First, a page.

Department of Public Welfare, acting under authority of G. L. (Ter. Ed.) 
c. 119, § 28, caused certain children to be removed from a boarding home, 
and request my opinion as to whether your department has authority, 
under section 29 of chapter 119, to notify the person conducting the said 
boarding home "that she shall take into her home no children under seven 
years of age without a permit." 

In my opinion, your Department has such authority, under the express 
terms of G. L. (Ter. Ed.) c. 119, § 29, which provides, in part, that — 

"The department may notify the person from whose care or custody a 
child has been taken under the preceding section that no child of which 
he is not the legal guardian shall, without a permit from the department, 
be received or maintained by him." 

Very truly yours, 

Robert T. Bushnell, Attorney General. 

Settlement — Veteran — Derivative Settlement. 

May 28, 1941. 

Hon. Arthur G. Rotch, Commissioner of Public Welfare. 

Dear Sir: — I am in receipt of your letter relative to the settlement of a 
certain veteran, who I assume to have been qualified by his service to 
receive aid or relief under G. L. (Ter. Ed.) c. 115. 

St. 1926, c. 292, now substantially embodied in G. L. (Ter. Ed.) c. 116, 
§ 5, to which you direct my attention, like similar statutes concerning set- 
tlements, is not retroactive in the sense that it apphes to settlements 



P.D. 12. 77 

which ended before it became effective, so as to revive them. Brockton v. 
Conway, 278 Mass. 219; Lexington v. Commonwealth, 279 Mass. 572. 

By the terms of said chapter 292, however, the settlement of a veteran 
quahfied by his service to receive aid or relief under G. L. (Ter. Ed.) c. 
115, will be defeated by his "failure to reside in the commonwealth for five 
consecutive years." Those five consecutive years may have occurred, in 
part, before the effective date of said chapter 292. Had the Legislature 
inserted the word "hereafter" in the quoted phrase next after the word 
"failure" or next after the word "reside," it would have been capable of a 
different interpretation in this respect. See Needham v. Fitchhurg, 237 
Mass. 354-357. This interpretation of the statute does not give to it a 
"retroactive" effect in the accepted meaning of the quoted word. As was 
said in Laird v. Car-ton, 196 N. Y. 169 : —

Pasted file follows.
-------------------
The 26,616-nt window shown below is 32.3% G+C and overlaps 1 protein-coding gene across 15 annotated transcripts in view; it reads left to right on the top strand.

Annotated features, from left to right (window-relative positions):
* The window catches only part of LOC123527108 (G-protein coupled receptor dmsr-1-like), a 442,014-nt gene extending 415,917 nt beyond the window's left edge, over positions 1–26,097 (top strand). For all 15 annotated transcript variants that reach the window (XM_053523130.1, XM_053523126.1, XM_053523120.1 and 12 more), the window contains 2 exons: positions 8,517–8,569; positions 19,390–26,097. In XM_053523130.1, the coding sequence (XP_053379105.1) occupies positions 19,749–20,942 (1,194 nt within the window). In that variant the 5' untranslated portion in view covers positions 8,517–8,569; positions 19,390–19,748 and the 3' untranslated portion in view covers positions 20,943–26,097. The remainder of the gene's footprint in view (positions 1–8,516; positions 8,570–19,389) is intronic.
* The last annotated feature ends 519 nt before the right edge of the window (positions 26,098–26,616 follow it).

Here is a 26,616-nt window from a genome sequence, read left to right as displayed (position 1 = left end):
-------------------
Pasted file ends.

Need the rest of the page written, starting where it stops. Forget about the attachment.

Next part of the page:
"Such an application of the statute is not so much retroactive as active 
upon an existing condition of things." 

By the statute in force prior to 1926 (G. L. c. 116, § 5, as amended by 
St. 1922, c. 479), it was provided generally that a settlement should be lost 
by failure to live in a town where settlement had been acquired, for five 
consecutive years, but, as to a veteran, it was stated that his settlement 
continued "while [he] actually resides in the commonwealth." The 
further amendment of said section 5 by St. 1926, c. 292, clarified the above 
provisions without changing their meaning, by enacting that the settle- 
ment of a veteran "should not be defeated except by failure to reside in the 
commonwealth for five consecutive years." 

The actual effect of St. 1926, c. 292, in this respect was in reality only to 
re-enact the existing provisions of the older act, St. 1922, c. 479. 

With relation to the settlement of the veteran to whom you specifically 
refer, you have set forth that he had a settlement in Greenfield in 1924; 
that in 1924 he left the Commonwealth for New Jersey and did not again 
reside in Massachusetts until 1931. 

It follows that the veteran, by reason of absence from the Common- 
wealth for a period of some seven years, lost the settlement which he 
formerly had in Greenfield. 

Upon the facts as you have stated them in your letter, he does not ap- 
pear to have attained a new settlement in Massachusetts since his return 
in 1931; therefore, his minor daughter, born in 1928, of whom you write, 
never acquired a settlement within the Commonwealth through him. 
Consequently, when she was treated at the Boston City Hospital in 1934, 
she was a person without settlement in the Commonwealth, and charges 
for her treatment in that institution would be due to the City of Boston 
from the Commonwealth and not from Greenfield. 
Very truly yours, 

Robert T. Bushnell, Attorney General.